Removing Barriers & Bringing Services to the Community: A common-Sense Approach to Working with Justice-Involved Unhoused Individuals
How Placer County Probation is Innovating to Enhance Safety by Increasing Access to Tools, Resources for the Those in Need


In an innovative move to remove barriers for justice-involved people in Placer County, particularly the unhoused and those with transportation barriers, Placer County Probation Department this month unveiled their Probation Outreach Vehicle (POV).

The modified vehicle is a first-of-its-kind mobile probation office, courtroom and assessment center used to better meet the needs of the community and justice-involved people where they are. The POV is part of Placer County Probation’s broader efforts to foster deeper connections with the community while increasing services and accessibility to the people they serve to increase safety and stability. 

The Department has long been exploring ways to increase connections and efficiencies in the system. The worsening homelessness crisis and transportation barriers due to COVID-19 further underscored the need for an innovative approach. According to the Department, when presented with the opportunity to reconfigure an underutilized county vehicle, Department leaders jumped at the opportunity to enhance their services with a new, common-sense approach to public safety: bringing the services probation has to offer directly to the community members who have the most difficult time accessing them.

“The Probation Outreach Vehicle is a game-changer for the way we serve our community. By increasing our capabilities to serve unhoused individuals and those with transportation barriers, we are helping all justice-involved people complete successful rehabilitation,” said Marshall Hopper, Chief Probation Officer of Placer County. “We are proud to pilot and implement evidence-based practices that provide justice-involved people with the tools and resources needed to transform their lives. Serving as a connector in the justice system, we are mission-driven to deliver sustainable, common-sense public safety.”

The vehicle is equipped to include a television, video equipment, wireless internet, printers, office supplies and everything needed to bring probation services to the community. The POV provides shade, heat, A/C and protects the unhoused from the elements — even brewing up fresh coffee for all to share.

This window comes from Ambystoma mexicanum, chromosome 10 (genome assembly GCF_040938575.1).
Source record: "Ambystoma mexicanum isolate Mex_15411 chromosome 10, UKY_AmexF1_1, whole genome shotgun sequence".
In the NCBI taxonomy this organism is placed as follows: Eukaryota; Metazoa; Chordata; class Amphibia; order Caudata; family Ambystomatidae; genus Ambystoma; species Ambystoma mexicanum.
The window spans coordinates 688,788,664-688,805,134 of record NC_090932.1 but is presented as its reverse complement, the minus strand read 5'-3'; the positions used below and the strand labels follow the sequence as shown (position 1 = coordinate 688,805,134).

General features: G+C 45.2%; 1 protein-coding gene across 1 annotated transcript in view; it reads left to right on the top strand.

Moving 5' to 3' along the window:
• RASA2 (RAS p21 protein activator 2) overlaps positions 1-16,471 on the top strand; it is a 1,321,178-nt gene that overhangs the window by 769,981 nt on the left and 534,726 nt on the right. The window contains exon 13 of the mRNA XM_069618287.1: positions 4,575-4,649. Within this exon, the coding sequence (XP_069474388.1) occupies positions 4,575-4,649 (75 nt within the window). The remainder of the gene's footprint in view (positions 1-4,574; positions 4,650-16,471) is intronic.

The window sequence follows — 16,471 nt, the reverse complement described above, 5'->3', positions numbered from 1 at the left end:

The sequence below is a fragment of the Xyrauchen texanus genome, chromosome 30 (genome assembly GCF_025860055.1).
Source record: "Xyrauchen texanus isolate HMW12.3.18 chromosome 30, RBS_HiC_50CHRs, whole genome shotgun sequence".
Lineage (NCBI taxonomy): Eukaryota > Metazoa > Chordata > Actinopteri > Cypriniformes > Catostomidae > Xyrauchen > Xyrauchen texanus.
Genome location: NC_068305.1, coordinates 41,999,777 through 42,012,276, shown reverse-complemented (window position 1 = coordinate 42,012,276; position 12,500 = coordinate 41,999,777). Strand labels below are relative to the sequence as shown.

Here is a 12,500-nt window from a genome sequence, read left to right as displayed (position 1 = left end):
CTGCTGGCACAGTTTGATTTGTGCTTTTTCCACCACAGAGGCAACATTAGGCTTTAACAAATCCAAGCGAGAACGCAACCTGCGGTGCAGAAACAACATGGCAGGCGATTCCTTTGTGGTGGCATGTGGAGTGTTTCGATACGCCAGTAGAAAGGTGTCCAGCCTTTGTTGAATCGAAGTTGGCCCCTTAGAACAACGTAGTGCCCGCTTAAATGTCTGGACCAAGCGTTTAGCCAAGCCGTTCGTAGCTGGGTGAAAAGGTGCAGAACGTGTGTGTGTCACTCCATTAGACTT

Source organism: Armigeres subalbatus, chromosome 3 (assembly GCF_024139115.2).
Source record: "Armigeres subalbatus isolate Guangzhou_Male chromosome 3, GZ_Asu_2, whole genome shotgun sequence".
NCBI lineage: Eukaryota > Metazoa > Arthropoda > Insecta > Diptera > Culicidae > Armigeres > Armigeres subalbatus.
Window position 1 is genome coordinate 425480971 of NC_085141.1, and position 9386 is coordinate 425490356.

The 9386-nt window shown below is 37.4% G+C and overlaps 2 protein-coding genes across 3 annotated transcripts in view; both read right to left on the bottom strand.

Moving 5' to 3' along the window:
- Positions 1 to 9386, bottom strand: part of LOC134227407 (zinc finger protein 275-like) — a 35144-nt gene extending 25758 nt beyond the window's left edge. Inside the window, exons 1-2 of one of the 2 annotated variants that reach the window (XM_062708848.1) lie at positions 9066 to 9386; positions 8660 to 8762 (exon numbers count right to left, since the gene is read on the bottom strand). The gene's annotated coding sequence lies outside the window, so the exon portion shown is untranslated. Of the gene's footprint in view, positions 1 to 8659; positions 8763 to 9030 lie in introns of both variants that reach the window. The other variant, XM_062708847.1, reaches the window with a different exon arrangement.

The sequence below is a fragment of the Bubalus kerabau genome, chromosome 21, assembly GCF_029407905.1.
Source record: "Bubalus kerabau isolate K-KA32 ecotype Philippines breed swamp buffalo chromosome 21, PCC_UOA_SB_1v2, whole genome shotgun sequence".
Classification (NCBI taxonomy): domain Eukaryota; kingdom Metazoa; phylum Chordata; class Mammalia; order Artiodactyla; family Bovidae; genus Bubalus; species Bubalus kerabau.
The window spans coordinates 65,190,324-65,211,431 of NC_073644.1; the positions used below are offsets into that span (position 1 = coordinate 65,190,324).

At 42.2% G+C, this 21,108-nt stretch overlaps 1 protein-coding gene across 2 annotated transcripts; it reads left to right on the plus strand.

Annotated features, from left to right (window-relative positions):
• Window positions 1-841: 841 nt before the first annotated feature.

“Placer County is grateful for our probation department that is sincerely dedicated to increasing connections with our residents while creating innovative, thoughtful ways to reduce barriers and improve outcomes for individuals involved in the justice system,” said Todd Leopold, CEO of the County of Placer. “The services, connection to resources and accountability the Placer County Probation Department provides makes our county safer. We are pleased to support their efforts to serve all members of our community.”

The Probation Outreach Vehicle has already served 58 clients by visiting homeless shelters in Auburn and Roseville. Soon, Placer County plans to connect homeless clients to court via video. In addition, plans are in the works to hold re-entry classes from the vehicle, significantly bolstering the ability of justice-involved people to access critical, evidence-based rehabilitation programs that lead to lasting change and help them safely leave the justice system permanently.

“Placer County Probation’s new Probation Outreach Vehicle is yet another example of how probation departments across the state are stepping up and leaning in, finding innovative, practical approaches to equitably serve their communities,” said Karen Pank, Executive Director of the Chief Probation Officers of California. “Placer County Probation is connecting justice-involved people to the accountability and opportunity they need to transform their lives and build positive ties to their communities.”